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George F. Shambaugh, Consultant

Professor Emeritus in the College of Biological Sciences, The Ohio State University, Columbus, Ohio and the Ohio Agricultural Research and Development Center, Wooster, Ohio.

I taught Comparative Electrophysiology in the Graduate School of The Ohio State University, Columbus, Ohio. As a member of the Department of Entomology, I served as advisor to master and doctoral students seeking degrees at The Ohio State University and served on innumerable thesis and dissertation reading committees. I chaired and served on many departmental committees during my tenure as a department member. I chaired the departmental committee to review all faculty publications before submission. I served as Acting Associate Chairman of the Department.

I took an active role in professional societies. For the Entomological Society of America I served as Chair of Section B (Physiology & Biochemistry), served on the Editorial Board of The Annals of the Entomological Society of America representing Section B, and served as Program Chairman for the annual meeting of the whole society in Hollywood, Florida. I am a Master Naturalist of the program from the University of Florida at Gainesville.

Extensive Biography of George Franklin Shambaugh

In high school I was a scholastic achiever. Although my family moved across Columbus, Ohio, I found a way to finish in my old high school. I was a junior leader in a boys club in downtown Columbus, Ohio and pianist for its chorus. I continued private piano lessons throughout high school and college. For many reasons, I had to find a college where I could get and maintain a full scholarship.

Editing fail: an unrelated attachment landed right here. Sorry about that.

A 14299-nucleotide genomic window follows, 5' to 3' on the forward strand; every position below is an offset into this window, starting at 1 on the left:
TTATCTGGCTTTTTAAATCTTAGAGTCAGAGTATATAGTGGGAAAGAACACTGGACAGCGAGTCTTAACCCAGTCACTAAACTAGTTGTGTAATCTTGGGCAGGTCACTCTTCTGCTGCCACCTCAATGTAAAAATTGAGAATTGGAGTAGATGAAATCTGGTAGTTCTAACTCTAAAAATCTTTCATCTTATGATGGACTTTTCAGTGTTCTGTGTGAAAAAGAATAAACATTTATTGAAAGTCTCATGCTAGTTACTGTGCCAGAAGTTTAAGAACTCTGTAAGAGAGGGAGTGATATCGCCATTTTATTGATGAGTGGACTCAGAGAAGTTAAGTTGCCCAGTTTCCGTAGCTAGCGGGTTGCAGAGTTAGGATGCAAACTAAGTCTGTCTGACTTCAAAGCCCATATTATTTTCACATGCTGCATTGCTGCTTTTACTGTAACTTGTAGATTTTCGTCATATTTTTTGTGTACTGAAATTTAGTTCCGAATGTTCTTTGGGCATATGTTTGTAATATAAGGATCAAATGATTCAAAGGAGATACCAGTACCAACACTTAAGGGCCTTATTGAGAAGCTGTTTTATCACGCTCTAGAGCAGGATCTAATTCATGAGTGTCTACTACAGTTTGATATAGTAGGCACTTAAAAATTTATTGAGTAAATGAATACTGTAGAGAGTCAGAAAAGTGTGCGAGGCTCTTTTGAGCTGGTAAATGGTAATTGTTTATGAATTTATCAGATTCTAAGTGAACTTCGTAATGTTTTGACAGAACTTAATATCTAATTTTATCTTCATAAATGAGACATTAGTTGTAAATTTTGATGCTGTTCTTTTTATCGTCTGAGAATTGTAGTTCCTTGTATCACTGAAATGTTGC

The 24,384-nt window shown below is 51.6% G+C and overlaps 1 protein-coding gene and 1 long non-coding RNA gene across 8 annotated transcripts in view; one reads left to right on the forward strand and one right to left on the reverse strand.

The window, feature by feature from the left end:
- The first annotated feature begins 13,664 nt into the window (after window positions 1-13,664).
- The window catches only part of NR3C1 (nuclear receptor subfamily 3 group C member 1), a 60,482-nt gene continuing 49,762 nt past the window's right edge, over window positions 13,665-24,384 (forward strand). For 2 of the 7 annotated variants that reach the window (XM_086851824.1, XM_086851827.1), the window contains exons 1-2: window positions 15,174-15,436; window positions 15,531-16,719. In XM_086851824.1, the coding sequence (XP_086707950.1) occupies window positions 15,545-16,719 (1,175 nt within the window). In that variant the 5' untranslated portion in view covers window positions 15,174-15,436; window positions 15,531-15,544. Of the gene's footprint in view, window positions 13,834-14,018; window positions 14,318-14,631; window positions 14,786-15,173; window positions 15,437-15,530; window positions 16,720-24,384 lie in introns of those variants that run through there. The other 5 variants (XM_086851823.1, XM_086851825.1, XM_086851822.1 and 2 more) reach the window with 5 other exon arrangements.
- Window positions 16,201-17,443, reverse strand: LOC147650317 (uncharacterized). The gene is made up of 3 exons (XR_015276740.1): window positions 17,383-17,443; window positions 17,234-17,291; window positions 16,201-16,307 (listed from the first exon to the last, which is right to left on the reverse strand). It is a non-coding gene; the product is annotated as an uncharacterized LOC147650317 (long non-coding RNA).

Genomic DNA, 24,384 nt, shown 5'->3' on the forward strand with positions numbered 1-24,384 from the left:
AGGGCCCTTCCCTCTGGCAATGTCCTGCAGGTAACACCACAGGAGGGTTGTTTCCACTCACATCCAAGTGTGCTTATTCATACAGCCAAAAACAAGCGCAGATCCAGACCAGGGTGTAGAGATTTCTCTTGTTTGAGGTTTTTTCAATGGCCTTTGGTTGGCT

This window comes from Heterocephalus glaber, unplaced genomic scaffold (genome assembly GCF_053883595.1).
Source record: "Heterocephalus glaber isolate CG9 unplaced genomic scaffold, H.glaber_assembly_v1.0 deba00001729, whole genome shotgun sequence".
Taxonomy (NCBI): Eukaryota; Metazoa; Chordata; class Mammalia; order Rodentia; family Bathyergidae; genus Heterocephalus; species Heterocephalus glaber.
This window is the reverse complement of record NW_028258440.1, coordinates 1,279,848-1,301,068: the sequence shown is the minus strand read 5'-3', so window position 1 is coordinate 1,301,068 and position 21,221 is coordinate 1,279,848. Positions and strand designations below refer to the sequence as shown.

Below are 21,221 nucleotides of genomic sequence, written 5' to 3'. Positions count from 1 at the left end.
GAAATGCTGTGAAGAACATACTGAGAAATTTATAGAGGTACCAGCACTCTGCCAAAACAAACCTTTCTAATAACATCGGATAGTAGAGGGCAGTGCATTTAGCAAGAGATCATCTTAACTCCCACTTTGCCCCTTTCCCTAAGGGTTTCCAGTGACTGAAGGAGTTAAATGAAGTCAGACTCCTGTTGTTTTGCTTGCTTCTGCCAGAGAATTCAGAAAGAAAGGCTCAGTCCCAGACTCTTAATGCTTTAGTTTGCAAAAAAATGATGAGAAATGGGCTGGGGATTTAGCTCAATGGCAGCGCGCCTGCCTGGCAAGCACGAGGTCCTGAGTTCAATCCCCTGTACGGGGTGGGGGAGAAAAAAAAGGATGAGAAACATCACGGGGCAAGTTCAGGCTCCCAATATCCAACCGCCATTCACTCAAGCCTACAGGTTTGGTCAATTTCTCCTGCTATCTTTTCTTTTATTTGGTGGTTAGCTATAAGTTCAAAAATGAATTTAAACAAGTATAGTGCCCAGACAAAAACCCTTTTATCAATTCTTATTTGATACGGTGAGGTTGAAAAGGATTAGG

In Wilmington College, Wilmington, Ohio I emphasized science more than music. I had two majors, Biology and Chemistry, with a minor in German. I graduated Pre-Med with an AB degree in 1950. While in college I helped organize the Chi Beta Phi science fraternity on campus, and served as its president. I was active in Christian organizations on campus. I was a laboratory assistant in the biology department for zoology, comparative anatomy and embryology for three years. I served as student librarian for one year.

I accepted a research assocate position in graduate school at The Ohio State University with Dr. Frank W. Fisk. Dr. Fisk was a physiologist in the Department of Zoology and Entomology. Dr. Fisk made sure that I had advanced physiology, biochemistry, organic chemistry, and medical biophysics in addition to entomology for my course work.

At the end of my first year in graduate school, I was awarded a Masters of Science degree. Every quarter that I was in graduate school, I received a notice to report for the draft, but was deferred. In two more years, I was awarded my Ph.D. degree.

The week after graduation in 1953, I was drafted into the Army as a private. After basic training, I was sent to the Quartermaster Research and Engineering Center in Natick, Massachusetts. I was a Private-Scientist studying heat flow though skin with hair follicle thermocouples. Tests were conducted under various environmental conditions (arctic or desert) with subjects wearing various strandard or experimental uniforms.

After leaving the Army service, I remained as a civilian researcher in the Pesticides Section of the Chemicals and Plastics Division of QM R&D Center. I worked with personal mosquito repellents, helping to get N,N-diethyl-m-toluamide (Deet) into the armed forces system and releasing it for civilian commercial market. Later I worked with mixtures of biphenyl phenols as fly repellents. This work resulted in two patents.

After almost ten years with the army, I accepted a position as an Associate Professor at the Ohio Agricultural Research and Development Center (OARDC)in Wooster, Ohio in 1962. Although OARDC was a separate state institution at that time, the faculty held academic appointments in the Graduate School of The Ohio State University. Now OARDC is administratively and fiscally a part of The Ohio State University.